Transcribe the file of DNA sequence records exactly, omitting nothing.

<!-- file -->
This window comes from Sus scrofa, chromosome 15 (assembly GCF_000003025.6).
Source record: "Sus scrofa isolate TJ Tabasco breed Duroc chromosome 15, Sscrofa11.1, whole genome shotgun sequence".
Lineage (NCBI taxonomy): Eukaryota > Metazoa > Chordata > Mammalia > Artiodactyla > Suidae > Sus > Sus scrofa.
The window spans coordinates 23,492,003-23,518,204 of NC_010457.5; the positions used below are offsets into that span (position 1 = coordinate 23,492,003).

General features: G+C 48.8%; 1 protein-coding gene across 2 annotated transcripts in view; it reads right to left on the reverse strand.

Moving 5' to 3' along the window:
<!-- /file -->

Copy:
This window comes from Sus scrofa, chromosome 15 (assembly GCF_000003025.6).
Source record: "Sus scrofa isolate TJ Tabasco breed Duroc chromosome 15, Sscrofa11.1, whole genome shotgun sequence".
Lineage (NCBI taxonomy): Eukaryota > Metazoa > Chordata > Mammalia > Artiodactyla > Suidae > Sus > Sus scrofa.
The window spans coordinates 23,492,003-23,518,204 of NC_010457.5; the positions used below are offsets into that span (position 1 = coordinate 23,492,003).

General features: G+C 48.8%; 1 protein-coding gene across 2 annotated transcripts in view; it reads right to left on the reverse strand.

Moving 5' to 3' along the window: